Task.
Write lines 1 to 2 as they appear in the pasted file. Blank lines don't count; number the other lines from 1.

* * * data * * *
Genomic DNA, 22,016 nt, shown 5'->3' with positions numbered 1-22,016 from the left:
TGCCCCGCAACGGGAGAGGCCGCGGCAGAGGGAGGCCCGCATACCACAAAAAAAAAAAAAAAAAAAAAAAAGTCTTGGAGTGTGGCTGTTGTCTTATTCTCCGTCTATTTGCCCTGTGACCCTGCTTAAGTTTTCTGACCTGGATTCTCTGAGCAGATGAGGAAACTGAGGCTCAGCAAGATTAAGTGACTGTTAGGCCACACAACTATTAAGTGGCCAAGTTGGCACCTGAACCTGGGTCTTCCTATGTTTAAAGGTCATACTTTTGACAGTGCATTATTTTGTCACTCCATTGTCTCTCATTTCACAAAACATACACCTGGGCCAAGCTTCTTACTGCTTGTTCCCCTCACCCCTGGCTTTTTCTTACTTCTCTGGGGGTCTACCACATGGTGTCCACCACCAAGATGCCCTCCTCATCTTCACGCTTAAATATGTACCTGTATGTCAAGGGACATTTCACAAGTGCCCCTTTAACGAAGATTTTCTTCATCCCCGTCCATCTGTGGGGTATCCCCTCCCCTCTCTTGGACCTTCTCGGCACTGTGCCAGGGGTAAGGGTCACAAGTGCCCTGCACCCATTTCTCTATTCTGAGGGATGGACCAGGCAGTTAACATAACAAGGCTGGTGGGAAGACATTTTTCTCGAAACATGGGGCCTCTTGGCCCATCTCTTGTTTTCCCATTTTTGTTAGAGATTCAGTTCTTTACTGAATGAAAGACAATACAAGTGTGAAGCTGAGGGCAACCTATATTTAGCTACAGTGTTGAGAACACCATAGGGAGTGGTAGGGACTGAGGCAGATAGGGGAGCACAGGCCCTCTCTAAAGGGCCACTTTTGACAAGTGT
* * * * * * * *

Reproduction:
Genomic DNA, 22,016 nt, shown 5'->3' with positions numbered 1-22,016 from the left:
TGCCCCGCAACGGGAGAGGCCGCGGCAGAGGGAGGCCCGCATACCACAAAAAAAAAAAAAAAAAAAAAAAAGTCTTGGAGTGTGGCTGTTGTCTTATTCTCCGTCTATTTGCCCTGTGACCCTGCTTAAGTTTTCTGACCTGGATTCTCTGAGCAGATGAGGAAACTGAGGCTCAGCAAGATTAAGTGACTGTTAGGCCACACAACTATTAAGTGGCCAAGTTGGCACCTGAACCTGGGTCTTCCTATGTTTAAAGGTCATACTTTTGACAGTGCATTATTTTGTCACTCCATTGTCTCTCATTTCACAAAACATACACCTGGGCCAAGCTTCTTACTGCTTGTTCCCCTCACCCCTGGCTTTTTCTTACTTCTCTGGGGGTCTACCACATGGTGTCCACCACCAAGATGCCCTCCTCATCTTCACGCTTAAATATGTACCTGTATGTCAAGGGACATTTCACAAGTGCCCCTTTAACGAAGATTTTCTTCATCCCCGTCCATCTGTGGGGTATCCCCTCCCCTCTCTTGGACCTTCTCGGCACTGTGCCAGGGGTAAGGGTCACAAGTGCCCTGCACCCATTTCTCTATTCTGAGGGATGGACCAGGCAGTTAACATAACAAGGCTGGTGGGAAGACATTTTTCTCGAAACATGGGGCCTCTTGGCCCATCTCTTGTTTTCCCATTTTTGTTAGAGATTCAGTTCTTTACTGAATGAAAGACAATACAAGTGTGAAGCTGAGGGCAACCTATATTTAGCTACAGTGTTGAGAACACCATAGGGAGTGGTAGGGACTGAGGCAGATAGGGGAGCACAGGCCCTCTCTAAAGGGCCACTTTTGACAAGTGT